Qd8 3. Rfe1 Kg7 4. Ng4 Nxg4 5. Bxe7 Qd7 6. Bxf8+ {and white wins} *
[Event "?"]
[Site "?"]
[Date "2002.??.??"]
[Round "?"]
[White "Exercise Position"]
[Black "?"]
[Result "*"]
[Annotator "Teplitsky,Y"]
[SetUp "1"]
[FEN "r1bq1rk1/pp4bp/2pp2p1/4n3/2P1BNn1/NQ4P1/PP1B1P1P/R4RK1 b - - 0 1"]
[PlyCount "11"]
[EventDate "2002.??.??"]
[Source "CFC"]
[SourceDate "2002.12.??"]
{Question: Find the strongest move for black Solution:} 1... Nd7 $3 2. Ne6 (2.
c5+ d5 3. Ne6 Qe7 4. Nxf8 Nxc5 5. Bb4 Nxb3 6. Bxe7 Nxa1 {with material
advantage for black}) (2. Bg2 Nc5 3. Qc2 Bf5 4. Qc1 g5 5. Nh5 Nd3 $17) (2. Bb4
Nc5 3. Bxc5 dxc5 4. Rad1 Qf6 $17) (2. Nd3 Nge5 3. Qc2 Nxd3 4. Bxd3 Nc5 $17)
2... Qe7 3. Nxf8 (3. Rae1 Qxe6 4. Bd5 cxd5 5. Rxe6 Nc5 {is good for black})
3... Nc5 4. Qd1 Qxe4 5. f3 Qd4+ 6. Kg2 Ne5 $17 *
[Event "?"]
[Site "?"]
[Date "2002.??.??"]
[Round "?"]
[White "Exercise Position"]
[Black "?"]
[Result "*"]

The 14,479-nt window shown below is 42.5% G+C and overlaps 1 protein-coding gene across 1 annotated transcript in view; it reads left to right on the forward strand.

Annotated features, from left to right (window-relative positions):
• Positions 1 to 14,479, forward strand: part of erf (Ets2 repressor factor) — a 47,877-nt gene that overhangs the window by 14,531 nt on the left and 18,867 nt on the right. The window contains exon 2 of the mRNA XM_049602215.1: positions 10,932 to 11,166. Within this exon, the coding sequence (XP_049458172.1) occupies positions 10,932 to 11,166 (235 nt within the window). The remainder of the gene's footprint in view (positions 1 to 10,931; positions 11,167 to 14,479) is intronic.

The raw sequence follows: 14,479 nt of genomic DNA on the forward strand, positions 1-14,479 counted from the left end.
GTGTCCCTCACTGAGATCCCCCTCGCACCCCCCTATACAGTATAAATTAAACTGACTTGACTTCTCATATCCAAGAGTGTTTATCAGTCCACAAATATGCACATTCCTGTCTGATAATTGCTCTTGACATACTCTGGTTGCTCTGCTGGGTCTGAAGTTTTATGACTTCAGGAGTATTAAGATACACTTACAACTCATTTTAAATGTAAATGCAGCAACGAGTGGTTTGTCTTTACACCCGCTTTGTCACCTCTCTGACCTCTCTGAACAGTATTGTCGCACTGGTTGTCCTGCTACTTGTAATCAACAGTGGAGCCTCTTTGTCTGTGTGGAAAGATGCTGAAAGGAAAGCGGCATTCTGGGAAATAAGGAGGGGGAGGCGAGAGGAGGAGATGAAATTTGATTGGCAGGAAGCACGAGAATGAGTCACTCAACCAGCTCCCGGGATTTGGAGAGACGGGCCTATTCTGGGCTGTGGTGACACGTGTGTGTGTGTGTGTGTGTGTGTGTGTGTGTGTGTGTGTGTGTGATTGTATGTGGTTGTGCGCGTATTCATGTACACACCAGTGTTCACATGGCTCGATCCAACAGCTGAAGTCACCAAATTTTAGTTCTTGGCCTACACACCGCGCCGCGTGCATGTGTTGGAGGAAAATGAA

[Annotator "Teplitsky,Y"]
[SetUp "1"]
[FEN "8/1pPK3b/8/8/8/5k2/8/8 w - - 0 1"]
[PlyCount "13"]
[EventDate "2002.??.??"]
[Source "CFC"]
[SourceDate "2002.12.??"]
{Question: White to move and draw Solution: The beauty of this composition is
based upon "paradoxical logic". First of all, it is clear that any kind of
promotion of pawn-c loses after Bf5+. The walk around with the king to a7 is
insufficient because when the king reaches a7, with the black bishop on b8,
black has b5 and the pawn is unstoppable. 1. Ke6 is insufficient due to 1...
Ke4/f4/g4. Therefore,} 1. Kc8 $3 b5 2. Kd7 b4 3. Kd6 Bf5 4. Ke5 Bc8 5. Kd4 Ba6
6. c8=Q Bxc8 7. Kc4 $11 {Beautiful composition!} *
[Event "?"]
[Site "?"]
[Date "2002.??.??"]
[Round "?"]
[White "Exercise Position"]
[Black "?"]
[Result "*"]
[Annotator "Teplitsky,Y"]
[SetUp "1"]